Game of Thrones: Tale of Crows Review

To say that Game of Thrones is a phenomenon would be an understatement: from best-selling books to prime-time television and everywhere else—including, of course, games. Game of Thrones: Tale of Crows is the latest entry in the multimedia franchise, the first game since the show’s disheartening ending and an interesting medium to interact with GRRM’s fantasy universe.

Published by Devolver Digital (developers: That Silly Studio) and released on Apple Arcade earlier this month, Tale of Crows is an adventure slash idle game that puts you in the shoes of the Lord Commanders of the Night’s Watch and its 8,000 year-long history. Garrisoned on the fringes of the world, it’s your duty to manage the constant threats the north throws at you: aggressive wildlings, rampaging giants, growing dragons, and, of course, the white walkers.

If you’re a fan of the setting, Tale of Crows is worth checking out.

How you do this is entirely in line with the rest of the game: minimally. Your actions as Lord Commander boil down to responding to events and visitors and sending out ranging parties to complete assorted expeditions. Rangers also have specific character traits that allow them different interactions for certain expeditions, although this isn’t always clear and it doesn’t happen too frequently. During these expeditions, you can make choices concerning what the party does: will you track down and slay a loose giant, or will you let it be? Will you trust a wildling crone, or kill her for her supplies? These decisions would carry more weight if the game assigned any consequence to them, but for the most part it felt like I was picking between two paths that lead to the same destination.

Once you decide upon something, you must wait: this is an idle game, after all, and although the lack of a microtransaction system means the developers don’t have to coerce you into spending money by forcing you to wait hours otherwise, there still is quite a bit of waiting.

While other familiar locales are shown, such as Winterfell and Highgarden, the majority of your time will be spent looking at the frigid wastes of the north.

While some of the stories are interesting to see through, and conveyed in a short, concise manner that’s great for short bursts of playtime, most are very derivative. Each era seems to have a few of their own quests, which offer something different in terms of narrative and choices, but for the most part you’ll be cycling through a dozen or so recurring expeditions that you’ll be fully acquainted with before the end of the second era.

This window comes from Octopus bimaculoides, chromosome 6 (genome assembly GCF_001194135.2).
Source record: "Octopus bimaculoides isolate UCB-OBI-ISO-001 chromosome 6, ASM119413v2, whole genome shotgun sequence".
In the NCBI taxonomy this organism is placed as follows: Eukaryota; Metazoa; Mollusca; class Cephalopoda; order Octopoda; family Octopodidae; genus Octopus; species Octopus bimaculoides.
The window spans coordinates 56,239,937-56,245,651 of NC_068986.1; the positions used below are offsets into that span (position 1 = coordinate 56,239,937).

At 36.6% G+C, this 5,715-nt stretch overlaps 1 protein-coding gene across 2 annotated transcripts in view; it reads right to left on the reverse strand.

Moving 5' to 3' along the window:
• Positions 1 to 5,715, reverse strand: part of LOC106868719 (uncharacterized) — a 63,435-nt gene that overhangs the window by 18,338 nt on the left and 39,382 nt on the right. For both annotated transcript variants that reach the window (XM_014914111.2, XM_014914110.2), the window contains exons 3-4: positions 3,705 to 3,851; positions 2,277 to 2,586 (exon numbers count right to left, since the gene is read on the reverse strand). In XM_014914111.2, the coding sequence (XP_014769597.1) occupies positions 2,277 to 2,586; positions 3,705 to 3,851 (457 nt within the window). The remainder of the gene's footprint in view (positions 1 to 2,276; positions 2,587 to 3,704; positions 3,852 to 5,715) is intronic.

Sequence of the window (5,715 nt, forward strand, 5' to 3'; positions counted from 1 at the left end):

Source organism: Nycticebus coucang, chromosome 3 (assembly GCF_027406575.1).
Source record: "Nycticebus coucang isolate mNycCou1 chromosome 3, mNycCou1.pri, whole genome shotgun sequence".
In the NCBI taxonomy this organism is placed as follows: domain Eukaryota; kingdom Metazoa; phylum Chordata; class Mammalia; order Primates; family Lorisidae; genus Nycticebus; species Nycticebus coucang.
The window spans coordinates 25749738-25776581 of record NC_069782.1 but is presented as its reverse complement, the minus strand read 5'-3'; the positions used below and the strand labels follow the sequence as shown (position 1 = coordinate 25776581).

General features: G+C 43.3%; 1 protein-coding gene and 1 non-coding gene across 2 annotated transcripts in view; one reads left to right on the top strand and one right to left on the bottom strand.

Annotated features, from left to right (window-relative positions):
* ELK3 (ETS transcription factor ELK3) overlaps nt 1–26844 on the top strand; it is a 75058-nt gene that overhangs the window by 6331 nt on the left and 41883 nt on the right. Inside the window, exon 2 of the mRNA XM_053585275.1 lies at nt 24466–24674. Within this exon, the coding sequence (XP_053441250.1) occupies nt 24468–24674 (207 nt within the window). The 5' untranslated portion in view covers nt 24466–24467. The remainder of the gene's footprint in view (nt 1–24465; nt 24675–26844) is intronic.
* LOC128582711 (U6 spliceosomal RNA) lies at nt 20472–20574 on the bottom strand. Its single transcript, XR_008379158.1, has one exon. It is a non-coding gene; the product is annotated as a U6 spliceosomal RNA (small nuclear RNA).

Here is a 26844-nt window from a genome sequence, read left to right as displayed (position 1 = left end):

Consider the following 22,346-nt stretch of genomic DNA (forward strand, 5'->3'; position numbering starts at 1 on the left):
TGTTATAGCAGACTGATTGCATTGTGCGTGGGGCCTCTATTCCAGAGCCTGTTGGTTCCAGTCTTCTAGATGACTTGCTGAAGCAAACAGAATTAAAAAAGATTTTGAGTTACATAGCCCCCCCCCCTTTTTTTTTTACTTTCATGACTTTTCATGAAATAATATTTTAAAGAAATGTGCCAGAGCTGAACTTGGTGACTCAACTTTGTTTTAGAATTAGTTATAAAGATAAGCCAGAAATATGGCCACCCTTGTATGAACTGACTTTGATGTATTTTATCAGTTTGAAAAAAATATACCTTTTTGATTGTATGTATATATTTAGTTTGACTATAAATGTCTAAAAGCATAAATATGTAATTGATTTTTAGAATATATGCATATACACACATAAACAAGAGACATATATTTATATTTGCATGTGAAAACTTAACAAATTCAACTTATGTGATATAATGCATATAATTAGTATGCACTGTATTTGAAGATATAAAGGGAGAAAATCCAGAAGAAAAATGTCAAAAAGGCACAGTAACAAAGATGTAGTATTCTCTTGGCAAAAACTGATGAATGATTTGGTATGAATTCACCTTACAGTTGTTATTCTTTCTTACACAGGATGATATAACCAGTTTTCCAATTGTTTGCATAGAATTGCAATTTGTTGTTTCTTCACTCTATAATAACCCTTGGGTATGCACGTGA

The storytelling dissonance of encountering basically the same situations and people (down to how they’re dressed and talk to you) thousands of years apart felt palpable to me. It doesn’t help that the game’s systems are almost entirely opaque: expeditions make mention of supplies, food and morale, but there’s no way to gauge how much of these you have or their effect, and it often felt that they were just fluff text that impacted my characters in nothing. The choice of an idle game was clever here: not having to invest too much time or effort into progressing was what made the repetition bearable.

The presentation, on the other hand, is superb: the low poly, cel-shaded graphics are brought to life in detailed and extensive animations, from Castle Black’s winch elevator and your trekking rangers to the local fauna and clouds. It’s all presented very cohesively, too, with a subdued UI that allows the visuals and text to take center-stage. The sounds are equally minimal: sparse chord plucks and piano notes, as well as the sound of the wind blowing, make for most of what you hear, very fitting for the game’s theme and setting.

I’m not sure how to conclude this review—in many ways, Tale of Crows benefits from being exclusively on a subscription service. As part of a greater package, it offers a neat, good-looking way to get back into the Game of Thrones universe, something many fans have wanted to do since the series’ finale, but misses the mark when it comes to the actual gameplay. It’s hard to feel too invested when your decisions seem to carry little weight, and when you have to repeat the same tasks time and again, something that doesn’t mesh well with a text-based game. If you’re already paying for the service, however, it has enough good parts to warrant checking it out.

Game of Thrones: Tale of Crows is available exclusively on Apple Arcade.

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